In Izquierdo v. Panera Bread Co., No. 18-cv-12127, 2020 WL 1503557 (S.D. N.Y. March 30, 2020), the court denied injunctive relief to the plaintiff for lack of standing for failing to allege that he planned to purchase the product in the future, but the court refused to dismiss the consumer's putative class action claim that the defendant violated New York's prohibition against deceptive business practices and engaged in false advertising and fraud allegedly by misrepresenting the contents of its blueberry bagels. The plaintiff claimed that signs in the bakery and on its website refer to the product in question as a "blueberry" bagel; placement of discrete pieces of fruit throughout the bagel; and placement of the bagel alongside blueberry muffins that contained only real blueberries would lead the reasonable consumer into believing that the bagel consisted solely of real blueberries, when in fact the bagel contained primarily imitation blueberries with a lesser quantity of real blueberries. The plaintiff claimed that he paid a higher price for the bagel than he would have had he known that it contained only trace amounts of real blueberries. According to the court, the U.S. Court of Appeals for the Second Circuit has found it materially misleading to suggest that a product contains a greater proportion of a preferred ingredient than it actually does, even where there is a visible ingredients list that states the correct composition of the food. The plaintiff alleged fraud by claiming that the bakery knew the true composition of its blueberry bagel, as evidenced by its publication of the ingredient list; produced the bagel in such a way that imitation blueberries were indistinguishable from real ones; purposely advertised "menu transparency" and its "clean" food; knew of consumer beliefs about the healthful qualities of blueberries; and sought to capitalize on those beliefs and its branding to sell more bagels.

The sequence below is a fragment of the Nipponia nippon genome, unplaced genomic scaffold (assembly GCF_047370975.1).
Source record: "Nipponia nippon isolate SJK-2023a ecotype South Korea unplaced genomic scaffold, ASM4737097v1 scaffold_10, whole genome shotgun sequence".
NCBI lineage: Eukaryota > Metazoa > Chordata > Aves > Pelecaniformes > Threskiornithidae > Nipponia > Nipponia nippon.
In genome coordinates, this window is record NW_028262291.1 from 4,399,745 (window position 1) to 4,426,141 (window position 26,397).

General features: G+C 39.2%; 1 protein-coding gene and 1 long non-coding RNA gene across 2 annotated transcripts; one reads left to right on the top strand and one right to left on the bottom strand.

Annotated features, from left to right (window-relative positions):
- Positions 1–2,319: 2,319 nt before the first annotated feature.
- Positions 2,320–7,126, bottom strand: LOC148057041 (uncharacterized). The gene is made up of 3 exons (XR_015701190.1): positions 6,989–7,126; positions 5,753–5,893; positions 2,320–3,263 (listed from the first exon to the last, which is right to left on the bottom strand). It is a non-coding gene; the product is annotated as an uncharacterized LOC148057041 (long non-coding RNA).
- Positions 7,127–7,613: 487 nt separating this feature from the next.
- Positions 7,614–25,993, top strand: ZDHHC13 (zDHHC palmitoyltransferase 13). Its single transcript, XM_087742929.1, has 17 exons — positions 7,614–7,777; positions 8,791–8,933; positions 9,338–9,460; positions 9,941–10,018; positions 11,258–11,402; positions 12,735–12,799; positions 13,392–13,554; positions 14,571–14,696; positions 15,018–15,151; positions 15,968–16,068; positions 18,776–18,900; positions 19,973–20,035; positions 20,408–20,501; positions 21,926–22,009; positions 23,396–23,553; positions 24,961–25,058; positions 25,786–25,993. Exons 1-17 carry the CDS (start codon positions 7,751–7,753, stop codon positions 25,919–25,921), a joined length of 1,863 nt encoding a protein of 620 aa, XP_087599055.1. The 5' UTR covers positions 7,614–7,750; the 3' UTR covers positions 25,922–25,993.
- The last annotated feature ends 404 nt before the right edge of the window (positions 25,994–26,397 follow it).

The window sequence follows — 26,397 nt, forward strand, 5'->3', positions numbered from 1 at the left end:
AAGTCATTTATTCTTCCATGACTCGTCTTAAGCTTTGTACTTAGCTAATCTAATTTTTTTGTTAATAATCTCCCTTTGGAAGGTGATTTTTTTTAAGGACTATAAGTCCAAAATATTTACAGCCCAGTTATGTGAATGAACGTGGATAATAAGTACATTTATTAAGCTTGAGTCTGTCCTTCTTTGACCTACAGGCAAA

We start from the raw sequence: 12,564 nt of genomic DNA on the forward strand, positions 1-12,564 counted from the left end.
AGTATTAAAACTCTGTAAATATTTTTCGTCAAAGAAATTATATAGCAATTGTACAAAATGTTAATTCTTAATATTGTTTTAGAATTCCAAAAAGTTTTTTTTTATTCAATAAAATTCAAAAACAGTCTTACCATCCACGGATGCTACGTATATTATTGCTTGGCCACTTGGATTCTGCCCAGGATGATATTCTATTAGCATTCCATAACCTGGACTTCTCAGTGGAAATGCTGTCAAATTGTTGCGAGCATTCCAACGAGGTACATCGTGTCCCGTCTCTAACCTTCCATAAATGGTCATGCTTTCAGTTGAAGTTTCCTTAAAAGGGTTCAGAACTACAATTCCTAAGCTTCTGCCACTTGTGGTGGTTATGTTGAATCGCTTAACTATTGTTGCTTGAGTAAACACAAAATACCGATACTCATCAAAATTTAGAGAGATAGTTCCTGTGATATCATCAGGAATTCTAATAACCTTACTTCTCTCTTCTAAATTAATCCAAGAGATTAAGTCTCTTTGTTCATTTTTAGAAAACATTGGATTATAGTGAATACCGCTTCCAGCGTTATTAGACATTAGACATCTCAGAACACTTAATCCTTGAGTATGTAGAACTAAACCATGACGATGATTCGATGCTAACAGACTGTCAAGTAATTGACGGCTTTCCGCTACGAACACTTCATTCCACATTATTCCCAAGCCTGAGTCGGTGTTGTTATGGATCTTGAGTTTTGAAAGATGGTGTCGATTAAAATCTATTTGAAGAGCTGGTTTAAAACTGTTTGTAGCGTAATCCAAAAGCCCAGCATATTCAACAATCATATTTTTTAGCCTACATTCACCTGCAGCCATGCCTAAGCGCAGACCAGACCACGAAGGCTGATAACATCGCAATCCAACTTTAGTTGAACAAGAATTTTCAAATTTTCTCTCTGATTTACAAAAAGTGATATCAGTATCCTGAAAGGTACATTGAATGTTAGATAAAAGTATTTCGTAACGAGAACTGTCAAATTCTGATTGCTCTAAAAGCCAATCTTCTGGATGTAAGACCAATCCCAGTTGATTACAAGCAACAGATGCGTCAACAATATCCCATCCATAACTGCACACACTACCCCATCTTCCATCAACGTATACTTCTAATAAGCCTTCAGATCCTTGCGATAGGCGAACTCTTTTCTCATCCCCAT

Originally published July 23, 2020.
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